Calculation 8 - Gaussian integral?

This is a problem by @Ali Taghavi, a user of Math StackExangle, in his posting.

Let $\mathfrak{M}_2 (\Bbb{R})$ be the set of $2\times 2$ matrices with real entries. Using the identification $\mathfrak{M}_2 (\Bbb{R}) \simeq \Bbb{R}^{4}$ given by $$ A = \begin{pmatrix} a & b \\ c & d \end{pmatrix} \quad \longleftrightarrow \quad (a, b, c, d), $$ we can equip this space with the Lebesgue measure $\mu$. Let $\mathcal{D}_r \subset \Bbb{R}^{4}$ be the $r$-ball in Euclidean norm. Then we can compute the following integral:

Proposition. For any $r > 0$ we have \begin{equation} \label{calc8_iden_1} \int_{\mathcal{D}_r} e^{-A^2} \, \mu(dA) = \frac{\pi^2}{2}\left( e^{-r^2} - 1 + r^2 + \frac{r^4}{2} \right) I_2, \end{equation} where $I_2$ is the identity matrix.
Our strategy is to expand the matrix exponentiation in power series and compute the integral of each resulting term. It turns out that certain combinatorial interpretation of matrix multiplication allows us an explicit formula for this term, which leads to \eqref{calc8_iden_1}.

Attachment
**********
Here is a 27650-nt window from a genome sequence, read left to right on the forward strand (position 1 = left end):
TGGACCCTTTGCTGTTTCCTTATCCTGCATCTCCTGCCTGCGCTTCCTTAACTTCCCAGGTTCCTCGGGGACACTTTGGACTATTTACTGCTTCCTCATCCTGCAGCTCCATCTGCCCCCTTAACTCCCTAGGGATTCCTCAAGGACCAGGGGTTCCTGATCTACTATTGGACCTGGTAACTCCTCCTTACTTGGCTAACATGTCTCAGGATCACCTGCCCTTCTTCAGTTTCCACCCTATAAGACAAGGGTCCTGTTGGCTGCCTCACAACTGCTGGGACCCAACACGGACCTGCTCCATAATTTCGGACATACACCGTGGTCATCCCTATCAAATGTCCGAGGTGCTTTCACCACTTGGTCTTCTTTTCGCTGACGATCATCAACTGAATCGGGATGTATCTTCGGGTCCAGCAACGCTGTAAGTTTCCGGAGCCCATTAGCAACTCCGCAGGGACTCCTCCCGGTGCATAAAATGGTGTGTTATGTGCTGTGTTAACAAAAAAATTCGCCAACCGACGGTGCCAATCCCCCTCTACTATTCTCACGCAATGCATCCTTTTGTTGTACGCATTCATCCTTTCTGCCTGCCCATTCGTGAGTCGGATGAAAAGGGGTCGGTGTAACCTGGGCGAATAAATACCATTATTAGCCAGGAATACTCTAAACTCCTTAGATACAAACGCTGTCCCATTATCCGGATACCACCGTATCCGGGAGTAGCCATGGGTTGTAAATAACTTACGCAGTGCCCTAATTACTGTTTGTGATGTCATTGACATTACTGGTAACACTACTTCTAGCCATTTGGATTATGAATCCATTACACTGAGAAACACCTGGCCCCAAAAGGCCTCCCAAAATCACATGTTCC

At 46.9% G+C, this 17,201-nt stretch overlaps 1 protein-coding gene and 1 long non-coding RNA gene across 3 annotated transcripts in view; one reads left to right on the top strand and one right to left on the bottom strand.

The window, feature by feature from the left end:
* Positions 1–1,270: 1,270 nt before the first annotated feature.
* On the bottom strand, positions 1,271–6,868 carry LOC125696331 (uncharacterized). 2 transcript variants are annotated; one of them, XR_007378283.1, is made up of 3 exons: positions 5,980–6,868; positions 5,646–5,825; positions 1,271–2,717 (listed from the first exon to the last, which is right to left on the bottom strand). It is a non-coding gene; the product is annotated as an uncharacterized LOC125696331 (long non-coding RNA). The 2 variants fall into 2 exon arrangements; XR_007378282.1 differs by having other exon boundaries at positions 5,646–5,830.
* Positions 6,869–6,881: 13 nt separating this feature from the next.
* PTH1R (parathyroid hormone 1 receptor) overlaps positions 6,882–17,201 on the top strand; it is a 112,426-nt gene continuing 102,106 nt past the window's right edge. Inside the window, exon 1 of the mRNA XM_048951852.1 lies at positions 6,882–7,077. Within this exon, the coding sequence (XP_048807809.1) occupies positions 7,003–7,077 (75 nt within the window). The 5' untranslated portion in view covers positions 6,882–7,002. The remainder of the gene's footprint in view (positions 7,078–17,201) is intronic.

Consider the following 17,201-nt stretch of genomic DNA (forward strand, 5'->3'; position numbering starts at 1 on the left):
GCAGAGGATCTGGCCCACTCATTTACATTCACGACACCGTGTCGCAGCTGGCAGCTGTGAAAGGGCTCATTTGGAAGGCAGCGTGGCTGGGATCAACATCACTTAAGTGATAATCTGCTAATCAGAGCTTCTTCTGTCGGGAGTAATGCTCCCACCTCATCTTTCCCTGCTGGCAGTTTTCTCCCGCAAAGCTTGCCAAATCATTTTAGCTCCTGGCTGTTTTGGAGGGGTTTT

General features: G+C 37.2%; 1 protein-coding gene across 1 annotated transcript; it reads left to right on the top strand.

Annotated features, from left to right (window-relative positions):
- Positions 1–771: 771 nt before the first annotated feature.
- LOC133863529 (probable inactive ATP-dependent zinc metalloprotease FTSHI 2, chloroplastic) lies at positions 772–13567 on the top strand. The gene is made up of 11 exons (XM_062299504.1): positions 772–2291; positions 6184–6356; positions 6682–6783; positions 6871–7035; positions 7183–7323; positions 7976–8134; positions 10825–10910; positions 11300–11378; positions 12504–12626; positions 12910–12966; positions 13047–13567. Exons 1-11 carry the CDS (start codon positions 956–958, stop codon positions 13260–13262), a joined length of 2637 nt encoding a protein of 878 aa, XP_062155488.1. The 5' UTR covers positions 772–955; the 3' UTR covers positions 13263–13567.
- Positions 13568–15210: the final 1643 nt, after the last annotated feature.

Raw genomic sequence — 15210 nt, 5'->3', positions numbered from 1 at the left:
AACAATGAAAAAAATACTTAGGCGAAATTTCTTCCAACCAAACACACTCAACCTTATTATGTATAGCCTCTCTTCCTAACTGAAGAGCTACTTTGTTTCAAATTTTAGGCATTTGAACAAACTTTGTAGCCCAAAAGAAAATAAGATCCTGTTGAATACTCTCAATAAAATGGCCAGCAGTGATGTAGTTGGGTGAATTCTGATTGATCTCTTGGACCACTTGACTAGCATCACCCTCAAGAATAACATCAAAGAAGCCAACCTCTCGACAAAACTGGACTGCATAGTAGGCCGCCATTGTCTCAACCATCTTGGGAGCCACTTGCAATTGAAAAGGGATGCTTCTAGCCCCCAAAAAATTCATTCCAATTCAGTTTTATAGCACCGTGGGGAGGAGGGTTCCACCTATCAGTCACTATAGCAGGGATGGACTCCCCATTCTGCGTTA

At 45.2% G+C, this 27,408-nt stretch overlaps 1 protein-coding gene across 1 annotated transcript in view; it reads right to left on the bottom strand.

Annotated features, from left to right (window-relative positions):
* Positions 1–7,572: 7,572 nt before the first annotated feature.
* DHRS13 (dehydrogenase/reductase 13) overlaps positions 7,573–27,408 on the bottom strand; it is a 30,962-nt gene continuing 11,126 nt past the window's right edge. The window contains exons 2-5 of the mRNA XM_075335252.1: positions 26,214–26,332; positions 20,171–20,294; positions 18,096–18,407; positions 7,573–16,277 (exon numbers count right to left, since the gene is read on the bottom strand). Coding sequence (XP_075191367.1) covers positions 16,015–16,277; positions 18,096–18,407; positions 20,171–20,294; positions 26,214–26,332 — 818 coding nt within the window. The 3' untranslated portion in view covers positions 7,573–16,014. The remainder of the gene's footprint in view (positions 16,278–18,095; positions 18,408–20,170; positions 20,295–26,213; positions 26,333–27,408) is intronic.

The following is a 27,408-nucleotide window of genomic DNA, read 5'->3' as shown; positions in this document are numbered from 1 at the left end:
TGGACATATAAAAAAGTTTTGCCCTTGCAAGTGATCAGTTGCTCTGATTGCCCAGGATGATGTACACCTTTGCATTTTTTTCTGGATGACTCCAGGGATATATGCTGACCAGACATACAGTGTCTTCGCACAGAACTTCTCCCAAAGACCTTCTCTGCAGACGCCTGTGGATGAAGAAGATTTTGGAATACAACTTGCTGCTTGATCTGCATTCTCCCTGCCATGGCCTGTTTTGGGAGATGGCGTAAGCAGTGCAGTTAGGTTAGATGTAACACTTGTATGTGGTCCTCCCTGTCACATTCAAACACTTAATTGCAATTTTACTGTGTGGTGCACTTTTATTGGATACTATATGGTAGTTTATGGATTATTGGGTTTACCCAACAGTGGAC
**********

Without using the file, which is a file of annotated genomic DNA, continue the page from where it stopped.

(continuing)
Combinatorics of matrix multiplication. We focus on the $(i,j)$-entry of the power $A^m$. Obviously we have \begin{equation} \label{calc8_iden_2} [A^m]_{ij} = \sum_{k_1, \cdots, k_{m-1}} a_{ik_1} a_{k_1 k_2} \cdots a_{k_{m-1} j}. \end{equation} We can relate each term in this summation to the path of transitions $$ \gamma = [i \to k_1 \to k_2 \to \cdots \to j] $$ on the state space $\{1, 2\}$. Denoting the corresponding term in \eqref{calc8_iden_2} by $a_{\gamma}$, the integral of \eqref{calc8_iden_2} over $\mathcal{D}_r$ can be written as $$ \int_{\mathcal{D}_r} [A^m]_{ij} \, \mu(dA) = \sum_{\substack{ \gamma \, : \, i \to j \\ \mathrm{len}(\gamma) = m }} \int_{\mathcal{D}_r} a_{\gamma} \, \mu(dA). $$ Now we make a crucial observation. Notice that each $a_{\gamma}$ is a monomial of degree $m$. For the integral of $a_{\gamma}$ over $\mathcal{D}_r$ to be non-zero, we must have that the exponent of of $a, b, c$ and $d$ must be even. This happens exactly when $\gamma$ is a closed loop which uses every transition in even numbers. This forces that $m$ is even, that $i = j$, and that the exponent of $a_{12}$ and $a_{21}$ are equal. So it suffices to consider only diagonal entries of $A^{2m}$. Then we easily check that \begin{align} &\int_{\mathcal{D}_r} [A^{2m}]_{11} \, \mu(dA) \nonumber \\ &\hspace{3em} = \int_{\mathcal{D}_r} [A^{2m}]_{22} \, \mu(dA) \nonumber \\ &\hspace{3em} = \sum_{i+j+2k = m} \binom{2i+2k}{2i}\binom{2j+2k-1}{2j} \int_{\mathcal{D}_r} a^{2i}d^{2j}(bc)^{2k} \, \mu(dA). \label{calc8_iden_3} \end{align} Here the convention $\binom{-1}{0} = 1$ is used.